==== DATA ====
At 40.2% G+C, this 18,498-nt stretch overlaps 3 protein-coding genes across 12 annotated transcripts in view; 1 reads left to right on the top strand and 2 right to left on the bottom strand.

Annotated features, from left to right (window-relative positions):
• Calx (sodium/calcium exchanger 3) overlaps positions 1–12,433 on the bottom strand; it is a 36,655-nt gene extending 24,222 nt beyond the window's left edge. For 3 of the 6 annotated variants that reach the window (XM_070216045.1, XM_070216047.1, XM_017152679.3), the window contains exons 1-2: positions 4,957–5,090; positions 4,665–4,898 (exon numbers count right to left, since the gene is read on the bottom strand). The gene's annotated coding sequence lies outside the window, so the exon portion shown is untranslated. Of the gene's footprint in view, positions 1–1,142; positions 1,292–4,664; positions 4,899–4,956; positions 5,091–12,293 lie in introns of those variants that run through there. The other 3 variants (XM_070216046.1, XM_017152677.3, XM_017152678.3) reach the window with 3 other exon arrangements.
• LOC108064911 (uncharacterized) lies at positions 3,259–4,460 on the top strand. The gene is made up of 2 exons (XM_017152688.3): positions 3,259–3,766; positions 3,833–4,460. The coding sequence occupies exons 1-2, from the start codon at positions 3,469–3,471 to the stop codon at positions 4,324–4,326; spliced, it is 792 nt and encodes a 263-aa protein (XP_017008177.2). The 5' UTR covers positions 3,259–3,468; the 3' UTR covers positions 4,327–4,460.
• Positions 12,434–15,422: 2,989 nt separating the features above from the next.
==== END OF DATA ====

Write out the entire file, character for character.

At 40.2% G+C, this 18,498-nt stretch overlaps 3 protein-coding genes across 12 annotated transcripts in view; 1 reads left to right on the top strand and 2 right to left on the bottom strand.

Annotated features, from left to right (window-relative positions):
• Calx (sodium/calcium exchanger 3) overlaps positions 1–12,433 on the bottom strand; it is a 36,655-nt gene extending 24,222 nt beyond the window's left edge. For 3 of the 6 annotated variants that reach the window (XM_070216045.1, XM_070216047.1, XM_017152679.3), the window contains exons 1-2: positions 4,957–5,090; positions 4,665–4,898 (exon numbers count right to left, since the gene is read on the bottom strand). The gene's annotated coding sequence lies outside the window, so the exon portion shown is untranslated. Of the gene's footprint in view, positions 1–1,142; positions 1,292–4,664; positions 4,899–4,956; positions 5,091–12,293 lie in introns of those variants that run through there. The other 3 variants (XM_070216046.1, XM_017152677.3, XM_017152678.3) reach the window with 3 other exon arrangements.
• LOC108064911 (uncharacterized) lies at positions 3,259–4,460 on the top strand. The gene is made up of 2 exons (XM_017152688.3): positions 3,259–3,766; positions 3,833–4,460. The coding sequence occupies exons 1-2, from the start codon at positions 3,469–3,471 to the stop codon at positions 4,324–4,326; spliced, it is 792 nt and encodes a 263-aa protein (XP_017008177.2). The 5' UTR covers positions 3,259–3,468; the 3' UTR covers positions 4,327–4,460.
• Positions 12,434–15,422: 2,989 nt separating the features above from the next.